What Did the Event Horizon Telescope See in the Core of M87?

In April 2019 the Event Horizon Telescope (EHT) collaboration released an image of the core of galaxy Messier 87 (M87) which appeared to show the accretion disc around the supermassive black hole, M87*, believed to drive the plasma jet that emerges from the galaxy. The image was produced from data collected by a global network of radio telescopes whose data were combined by interferometry to be equivalent to a telescope with an antenna as large as the Earth. Production of the image from the raw data was a fantastically complex computational process in which many assumptions and choices of parameters had to be made due to the sparse data collected by the radio telescope array.

Now, in a paper in press at the Astrophysical Journal, “The jet and resolved features of the central supermassive black hole of M 87 observed with EHT”, three Japanese researchers report their work in independently reconstructing images from the public raw data released by the EHT collaborators. Here is the abstract:

We report our independent image reconstruction of the M 87 from the public data of the Event Horizon Telescope Collaborators (EHTC). Our result is different from the image published by the EHTC. Our analysis shows that (a) the structure at 230 GHz is consistent with those of lower frequency VLBI observations, (b) the jet structure is evident at 230 GHz extending from the core to a few mas, though the intensity rapidly decreases along the axis, and (c) the unresolved core is resolved into bright three features presumably showing an initial jet with a wide opening angle of about 70 deg.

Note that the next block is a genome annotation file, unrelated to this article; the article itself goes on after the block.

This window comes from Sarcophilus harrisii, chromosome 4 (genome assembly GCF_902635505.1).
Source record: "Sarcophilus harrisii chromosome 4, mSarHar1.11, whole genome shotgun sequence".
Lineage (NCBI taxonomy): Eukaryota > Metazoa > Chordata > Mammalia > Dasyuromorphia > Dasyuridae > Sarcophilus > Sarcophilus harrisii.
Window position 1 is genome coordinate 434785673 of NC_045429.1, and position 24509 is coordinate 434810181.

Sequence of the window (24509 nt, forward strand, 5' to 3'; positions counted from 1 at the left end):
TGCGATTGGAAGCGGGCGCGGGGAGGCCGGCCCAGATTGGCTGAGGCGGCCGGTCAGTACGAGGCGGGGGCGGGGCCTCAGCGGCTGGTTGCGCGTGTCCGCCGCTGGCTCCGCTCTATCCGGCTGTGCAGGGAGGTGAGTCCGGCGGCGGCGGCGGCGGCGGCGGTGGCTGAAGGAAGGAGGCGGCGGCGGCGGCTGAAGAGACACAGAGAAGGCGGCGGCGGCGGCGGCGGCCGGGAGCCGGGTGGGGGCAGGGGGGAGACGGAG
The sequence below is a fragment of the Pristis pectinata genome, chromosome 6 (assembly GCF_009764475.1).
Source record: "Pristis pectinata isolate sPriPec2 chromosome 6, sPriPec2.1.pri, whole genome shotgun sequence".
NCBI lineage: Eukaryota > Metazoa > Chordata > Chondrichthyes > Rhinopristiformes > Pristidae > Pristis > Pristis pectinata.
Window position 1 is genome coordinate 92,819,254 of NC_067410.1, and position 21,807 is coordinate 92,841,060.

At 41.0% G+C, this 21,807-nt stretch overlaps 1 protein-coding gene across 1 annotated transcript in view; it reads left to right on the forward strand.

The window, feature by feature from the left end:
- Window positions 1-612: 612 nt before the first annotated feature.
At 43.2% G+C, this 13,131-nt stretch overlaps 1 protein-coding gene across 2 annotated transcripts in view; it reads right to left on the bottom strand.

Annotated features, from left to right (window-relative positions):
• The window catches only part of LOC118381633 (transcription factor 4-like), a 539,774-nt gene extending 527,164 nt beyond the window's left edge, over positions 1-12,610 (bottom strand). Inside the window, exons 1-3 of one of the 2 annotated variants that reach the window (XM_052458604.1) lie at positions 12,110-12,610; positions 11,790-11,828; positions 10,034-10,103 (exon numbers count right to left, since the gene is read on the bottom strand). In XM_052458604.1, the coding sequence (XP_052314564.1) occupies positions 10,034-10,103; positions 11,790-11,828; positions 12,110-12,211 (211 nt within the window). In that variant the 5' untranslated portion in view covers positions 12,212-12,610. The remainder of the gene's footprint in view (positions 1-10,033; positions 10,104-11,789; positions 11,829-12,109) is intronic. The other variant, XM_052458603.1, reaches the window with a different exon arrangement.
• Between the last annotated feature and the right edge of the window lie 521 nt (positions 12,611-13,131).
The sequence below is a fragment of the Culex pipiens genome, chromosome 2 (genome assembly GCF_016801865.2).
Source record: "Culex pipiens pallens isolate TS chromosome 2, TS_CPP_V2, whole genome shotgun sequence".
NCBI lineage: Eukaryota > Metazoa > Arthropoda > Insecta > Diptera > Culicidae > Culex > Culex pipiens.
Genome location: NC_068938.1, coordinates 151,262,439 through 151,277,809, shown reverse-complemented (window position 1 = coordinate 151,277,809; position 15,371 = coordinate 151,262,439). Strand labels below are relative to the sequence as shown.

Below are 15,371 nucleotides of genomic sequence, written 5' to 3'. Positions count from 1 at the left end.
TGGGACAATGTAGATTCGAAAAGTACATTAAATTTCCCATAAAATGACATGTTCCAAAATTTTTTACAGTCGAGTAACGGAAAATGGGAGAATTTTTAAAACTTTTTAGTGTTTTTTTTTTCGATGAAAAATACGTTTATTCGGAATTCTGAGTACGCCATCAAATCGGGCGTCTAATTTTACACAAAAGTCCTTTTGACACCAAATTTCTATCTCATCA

The ring-like structures of the EHTC can be created not only from the public data, but also from the simulated data of a point image. Also, the rings are very sensitive to the FOV size. The u-v coverage of EHT lack about 40 micro-asec fringe spacings. Combining with a very narrow FOV, it created the 40 micro-asec ring structure. We conclude that the absence of the jet and the presence of the ring in the EHTC result are both artifacts owing to the narrow FOV setting and the u-v data sampling bias effect of the EHT array. Because the EHTC’s simulations only take into account the reproduction of the input image models, and not those of the input noise models, their optimal parameters can enhance the effects of sampling bias and produce artifacts such as the 40 micro-asec ring structure, rather than reproducing the correct image.

What they saw was very different:


and very much like previous lower resolution images of M87’s core from very long baseline radio telescope observations inset at the top left of the image. Further processing of the unresolved “jet launching region” at the bottom left shows that the appearance of the ring structure reported in the EHT paper is sensitively dependent upon the setting of the field of view parameter and may be an artefact of the sampling bias of the telescope array composing the EHT.

We speak of a “replication crisis” in the softer sciences. But many “hard science” results today involve massive and complex computational steps between the raw data collected and the results presented to the public. It is interesting to see that independent analysis of the identical data that went into the EHT image can produce an entirely different result.

It will be interesting to follow the dialogue between these two groups over their interpretations of the EHT raw data.

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